Hallway to Runway: Students express fashion, even with uniforms


Kate Moores, Staff Writer

Fashion can be a powerful form of self-expression for some students, until it is dress-coded. However, an aesthetic can run deeper than clothing. Junior Maggie Noblitt and senior Lola Wrigley share their personality through their polos and skirts, proving that style can shine through even the plainest of uniforms.
In the sea of red, tan, blue and white, it’s easy to find Noblitt, whose “punk” style is a unique feature of her outgoing disposition.
“I think it’s a really big part of my personality,” Noblitt said. “I like to be really flamboyant, and I think it’s really awesome when people express themselves.”
Noblitt draws most of her inspiration from early-2000’s polaroids and rock concerts, which she finds on Pinterest.
In contrast, Wrigley loves vintage clothes and appreciates the compliments she receives when she wears bold makeup. Outside of school, she pulls inspiration from Victorian styles and coming-of-age movies. She describes her style as “girly mixed with industrial.”
With uniforms, in-school style looks a little different.
“I can’t do anything outside of my makeup and hair,” Noblitt said.” I can only dye my hair a natural color, and I can’t wear my [platform boots] or cool stuff like that.”
The stricter dress code this year marked a change from the lenience on rules about sweatshirts and other aspects of the uniform last year, but now these violations of the official dress code will result in a detention.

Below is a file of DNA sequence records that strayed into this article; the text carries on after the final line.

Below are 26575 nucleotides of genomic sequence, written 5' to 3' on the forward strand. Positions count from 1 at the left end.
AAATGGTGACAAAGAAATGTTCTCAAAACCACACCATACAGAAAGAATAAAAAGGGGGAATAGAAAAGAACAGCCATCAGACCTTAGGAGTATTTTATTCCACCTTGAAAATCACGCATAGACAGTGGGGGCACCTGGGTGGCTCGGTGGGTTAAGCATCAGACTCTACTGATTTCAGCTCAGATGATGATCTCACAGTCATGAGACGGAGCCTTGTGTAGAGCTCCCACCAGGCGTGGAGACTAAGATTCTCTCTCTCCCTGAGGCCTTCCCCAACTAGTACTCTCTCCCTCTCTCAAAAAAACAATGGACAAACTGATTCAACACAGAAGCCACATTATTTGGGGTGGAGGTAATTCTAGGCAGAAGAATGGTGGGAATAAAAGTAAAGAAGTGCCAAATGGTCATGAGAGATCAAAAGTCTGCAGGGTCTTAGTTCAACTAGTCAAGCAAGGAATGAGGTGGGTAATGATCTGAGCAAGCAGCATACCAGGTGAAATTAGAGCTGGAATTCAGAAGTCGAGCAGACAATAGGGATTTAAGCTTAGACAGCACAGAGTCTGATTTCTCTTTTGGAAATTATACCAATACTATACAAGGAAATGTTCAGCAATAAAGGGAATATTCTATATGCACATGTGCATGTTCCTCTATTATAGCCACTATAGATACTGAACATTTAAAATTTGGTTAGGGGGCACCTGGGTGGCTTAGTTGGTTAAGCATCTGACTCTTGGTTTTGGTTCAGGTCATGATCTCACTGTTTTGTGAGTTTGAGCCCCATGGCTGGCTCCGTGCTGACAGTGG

Wrigley and Noblitt have figured out alternative ways to express themselves in spite of the dress code.
“At school, it’s definitely more makeup because it can go with everything,” Wrigley said. “Most of my accessories don’t go with the uniform.”
Despite the uniform, both Wrigley and Noblitt have bonded with others through a shared appreciation of fashion.
“I feel like that’s how I made a lot of my friends my freshman year,” Wrigley said. “You can see the accessories they’re wearing and think, ‘Yeah, they’re cool.’”
Noblitt does not only want to connect with others through her style, but inspire underclassmen to be expressive in their fashion as well.
“I want to be able to do something that younger girls can look up to and think, ‘Wow, that’s a really cool upperclassman, maybe I should do my makeup like her,” Noblitt said.
For Noblitt and Wrigley, as well as many other students, showing who they are can be difficult in a uniform. However, getting creative is what these students are good at.
“Personal style is awesome because it really does help you connect with a lot of different people,” Wrigley said. “It shows what you’re into.”